49 Cross Street – formerly Great George Hotel

Main details


Present Occupier:
Present Owner:
Ground Floor:
Other Floors:
Date when first used by present occupier:

49 Cross Street
empty building
Alan Griffiths
ex Great George pub


Before and After Images





About the building

Following information from Abergavenny Local History Society Survey 1980

Roman layer of occupation 6″ below the pavement in pipe trench (source Gwyn Jones)

Building dates to 1785 or earlier (source : Thacker)

Cellar with large arch from which a passage leads under nos. 47 and 48 Cross Street, part of the same building.  The tiles in the fireplace in Mrs Berrington’s shop, previously part of the Great George, are made by W Godwin, Lugwardine, Hereford.  The factory closed in 1800 (source : Mrs Bristow)

The interior is much older than the frontage which, with that of nos. 47 and 48, was rebuilt in the latter part of the 18th century, about 8ft in front of the previous half-timbered building (this can be seen from the roof structures).

The Hotel extended into Monk Street up to and including no. 5a Monk Street (Glyn Jones’s map shop at time of original survey) and no. 5 Monk Street (Berrington’s shoe shop at time of original survey)

The cellars of these shops belonged to the inn  (source : Gwyn Jones)






Recent history

The Great George has been empty and closed for many years (?date).  Report from a local shop owner in 2015 stated that “water was pouring in through the roof”.  Work had been due to start in 2014;   scaffolding went up in November 2015 and refurbishing work is ongoing

At time of original survey, the Great George was owned by Whitbread and run by Jan Bristow

In 1969, proprietor Ivor Williams (source : Thacker)



Previous occupiers






See “Recent History”




Proprietor: William J Harris

Prop :Albert Bailey 1938;  F Bailey 1939

Great George Public House

Kelly/Abergavenny Pubs
Frank  Olding


Publican G Griffiths

Great George Public House

Kelly/Abergavenny Pubs
Frank  Olding



Great George Hotel

Car/Npt & Dis


Proprietor: Mrs Sarah Jane Lewis from 1926-1931

Great George Hotel

Kelly/Abergavenny Pubs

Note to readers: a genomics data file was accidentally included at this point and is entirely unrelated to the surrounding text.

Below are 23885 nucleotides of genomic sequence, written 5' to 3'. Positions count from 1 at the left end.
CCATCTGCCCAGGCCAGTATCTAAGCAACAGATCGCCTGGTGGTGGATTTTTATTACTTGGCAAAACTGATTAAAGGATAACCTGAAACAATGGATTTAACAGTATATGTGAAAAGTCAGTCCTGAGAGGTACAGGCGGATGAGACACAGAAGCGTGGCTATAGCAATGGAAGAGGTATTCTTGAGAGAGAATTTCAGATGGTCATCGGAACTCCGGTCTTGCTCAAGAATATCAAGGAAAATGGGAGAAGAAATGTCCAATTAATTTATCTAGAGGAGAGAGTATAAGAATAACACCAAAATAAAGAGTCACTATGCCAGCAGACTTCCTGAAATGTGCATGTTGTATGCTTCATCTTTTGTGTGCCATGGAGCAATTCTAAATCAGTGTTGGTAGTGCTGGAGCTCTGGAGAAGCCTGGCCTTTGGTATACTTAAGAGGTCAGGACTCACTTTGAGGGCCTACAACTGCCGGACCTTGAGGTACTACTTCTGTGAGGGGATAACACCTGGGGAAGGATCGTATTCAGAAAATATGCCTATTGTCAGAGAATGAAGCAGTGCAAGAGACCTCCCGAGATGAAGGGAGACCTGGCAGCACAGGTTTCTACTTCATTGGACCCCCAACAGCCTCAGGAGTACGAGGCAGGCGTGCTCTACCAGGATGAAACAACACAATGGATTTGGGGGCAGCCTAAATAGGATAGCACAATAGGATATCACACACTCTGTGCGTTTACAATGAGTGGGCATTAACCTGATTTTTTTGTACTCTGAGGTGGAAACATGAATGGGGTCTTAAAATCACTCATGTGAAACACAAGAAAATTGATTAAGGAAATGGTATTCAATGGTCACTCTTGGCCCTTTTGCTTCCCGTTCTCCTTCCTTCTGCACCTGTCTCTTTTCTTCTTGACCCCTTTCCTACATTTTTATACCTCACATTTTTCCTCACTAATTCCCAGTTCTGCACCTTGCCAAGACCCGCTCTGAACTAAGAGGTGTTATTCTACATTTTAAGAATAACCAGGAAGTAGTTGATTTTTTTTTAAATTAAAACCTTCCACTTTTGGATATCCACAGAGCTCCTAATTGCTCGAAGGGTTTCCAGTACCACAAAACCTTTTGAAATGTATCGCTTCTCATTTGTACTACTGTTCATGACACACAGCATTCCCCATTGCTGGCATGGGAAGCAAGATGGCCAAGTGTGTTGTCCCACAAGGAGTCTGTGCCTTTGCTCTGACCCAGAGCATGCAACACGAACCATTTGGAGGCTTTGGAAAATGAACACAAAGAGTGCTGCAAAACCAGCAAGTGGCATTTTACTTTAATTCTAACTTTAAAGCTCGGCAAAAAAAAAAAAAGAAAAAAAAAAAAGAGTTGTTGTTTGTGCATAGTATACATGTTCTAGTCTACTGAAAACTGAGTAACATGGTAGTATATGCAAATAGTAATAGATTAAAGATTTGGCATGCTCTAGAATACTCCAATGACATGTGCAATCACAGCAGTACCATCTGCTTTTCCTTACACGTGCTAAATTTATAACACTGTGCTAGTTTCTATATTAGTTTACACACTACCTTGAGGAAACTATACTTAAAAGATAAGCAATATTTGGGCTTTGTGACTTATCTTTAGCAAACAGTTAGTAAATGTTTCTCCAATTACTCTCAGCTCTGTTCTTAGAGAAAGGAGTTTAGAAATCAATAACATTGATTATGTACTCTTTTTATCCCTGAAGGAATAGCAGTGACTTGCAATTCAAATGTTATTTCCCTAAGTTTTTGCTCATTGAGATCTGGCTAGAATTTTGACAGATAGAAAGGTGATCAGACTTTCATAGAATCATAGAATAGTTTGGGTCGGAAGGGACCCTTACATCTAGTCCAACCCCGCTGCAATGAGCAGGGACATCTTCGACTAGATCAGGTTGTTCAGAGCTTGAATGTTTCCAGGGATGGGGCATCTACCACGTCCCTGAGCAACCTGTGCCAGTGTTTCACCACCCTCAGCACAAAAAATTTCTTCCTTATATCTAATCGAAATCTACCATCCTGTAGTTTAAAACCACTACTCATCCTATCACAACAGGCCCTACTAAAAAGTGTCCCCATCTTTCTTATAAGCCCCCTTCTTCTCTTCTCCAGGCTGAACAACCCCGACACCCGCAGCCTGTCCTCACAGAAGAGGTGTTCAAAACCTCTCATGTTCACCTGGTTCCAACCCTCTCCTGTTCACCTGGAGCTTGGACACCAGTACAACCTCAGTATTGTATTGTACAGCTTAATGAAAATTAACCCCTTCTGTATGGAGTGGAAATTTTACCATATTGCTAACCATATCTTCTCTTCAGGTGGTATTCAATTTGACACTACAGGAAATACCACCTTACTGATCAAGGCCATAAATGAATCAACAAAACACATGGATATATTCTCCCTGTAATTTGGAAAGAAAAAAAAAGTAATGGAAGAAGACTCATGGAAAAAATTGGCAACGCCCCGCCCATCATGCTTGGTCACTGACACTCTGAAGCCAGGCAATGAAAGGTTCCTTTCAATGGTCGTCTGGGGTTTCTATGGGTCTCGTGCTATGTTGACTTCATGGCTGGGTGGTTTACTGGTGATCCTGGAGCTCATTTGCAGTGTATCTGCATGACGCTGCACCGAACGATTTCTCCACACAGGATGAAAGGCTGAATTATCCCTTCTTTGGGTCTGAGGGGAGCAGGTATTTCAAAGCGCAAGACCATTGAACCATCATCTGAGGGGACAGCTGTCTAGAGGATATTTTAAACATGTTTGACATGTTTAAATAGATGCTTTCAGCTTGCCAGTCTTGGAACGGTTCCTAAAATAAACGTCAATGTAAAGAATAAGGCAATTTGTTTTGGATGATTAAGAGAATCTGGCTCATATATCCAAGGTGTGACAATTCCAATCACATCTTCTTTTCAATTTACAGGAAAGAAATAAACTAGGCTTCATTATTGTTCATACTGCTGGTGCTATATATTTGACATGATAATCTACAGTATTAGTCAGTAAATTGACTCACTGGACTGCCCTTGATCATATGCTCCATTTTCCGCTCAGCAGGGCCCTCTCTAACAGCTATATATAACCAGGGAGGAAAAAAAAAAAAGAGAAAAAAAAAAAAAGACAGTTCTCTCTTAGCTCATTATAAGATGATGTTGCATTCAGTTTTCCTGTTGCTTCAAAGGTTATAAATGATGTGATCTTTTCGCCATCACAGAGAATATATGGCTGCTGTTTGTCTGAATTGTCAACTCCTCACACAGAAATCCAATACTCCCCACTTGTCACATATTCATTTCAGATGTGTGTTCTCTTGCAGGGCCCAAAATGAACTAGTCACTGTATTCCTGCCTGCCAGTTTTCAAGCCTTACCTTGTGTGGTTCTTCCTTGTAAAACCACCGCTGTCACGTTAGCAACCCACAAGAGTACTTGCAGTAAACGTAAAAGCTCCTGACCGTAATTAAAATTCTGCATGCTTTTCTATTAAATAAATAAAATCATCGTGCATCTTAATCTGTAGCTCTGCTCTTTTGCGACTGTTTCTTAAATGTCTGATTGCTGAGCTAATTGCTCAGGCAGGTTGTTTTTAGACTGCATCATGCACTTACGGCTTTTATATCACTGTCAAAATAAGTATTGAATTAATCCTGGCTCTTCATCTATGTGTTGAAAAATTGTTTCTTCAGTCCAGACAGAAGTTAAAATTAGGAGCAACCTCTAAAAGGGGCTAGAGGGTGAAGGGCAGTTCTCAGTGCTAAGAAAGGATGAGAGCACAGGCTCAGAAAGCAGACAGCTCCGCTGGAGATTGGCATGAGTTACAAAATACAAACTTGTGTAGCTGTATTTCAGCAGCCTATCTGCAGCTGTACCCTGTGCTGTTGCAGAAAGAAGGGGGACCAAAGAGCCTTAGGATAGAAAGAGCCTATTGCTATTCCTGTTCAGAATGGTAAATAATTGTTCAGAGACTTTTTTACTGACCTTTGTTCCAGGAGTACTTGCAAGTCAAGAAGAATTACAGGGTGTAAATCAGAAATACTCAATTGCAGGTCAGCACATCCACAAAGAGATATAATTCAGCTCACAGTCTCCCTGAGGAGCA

Frank Olding


Proprietor : A Lewis

Great George Hotel



Proprietors: Mrs Mary A Jones & Francis Albert McGraith

Great George Hotel



Proprietor: Francis Albert McGraith

Owner : Hereford & Tredegar Brewery Co from 1914-1939)

Wine & Spirit Merchant

Kelly/Abergavenny Pubs
Frank Olding


Alfred Jenkins

Retail Wine, spirit, ale & porter



Alfred Jenkins

Retail Wine, mineral water manufacturers



Publican Alfred Jenkins from 1895-1910

Retail Wine, mineral water manufacturers



Edwin Richards

*Publican Charles Tucker & Son from 1889-1893


Museum/ *Abergavenny  Pubs Frank Olding


Charles Tucker & Son

Wine Merchants



E W Richards

Ironmonger (part of Great George)



Benjamin Nicholls




Benjamin Nicholls/Bellamy & Co

Charles Tucker from 1875-1889

Bootmaker/Wine Merchants

Mer & Croc/ Abergavenny Pubs Frank Olding


Benjamin Nicholls for Bellamy & Co;

J M Bellamy 1872;  Mrs Bellamy 1873


Kelly/Abergavenny Pubs
Frank Olding


Mrs P W Bellamy (Manager 1865-1868)

Wine Merchant



Mrs S M Bellamy

Importer of Wines & Spirits

Morris & Co


Bellamy & Son (1850)  Mrs Eliza Bellamy (June 1851) Eliza Bellamy & Son July 1851; John Massey Bellamy 1852;  William E Bellamy 1853-1860

Importer of Wines & Spirits

Pigot/Abergavenny Pubs
Frank Olding


Publican : John Bellamy

Owner Revd R W P Davies from 1834-1873)

Wine Room & Stabling

Pigot/ Abergavenny Pubs Frank Olding


John Bellamy (died 1841)

Wine & Spirit Merchant



Mr W E Bellamy

“Bellamy Wine Vaults”

Wine & Spirit Merchant

Ports of Bristol Channel, 1893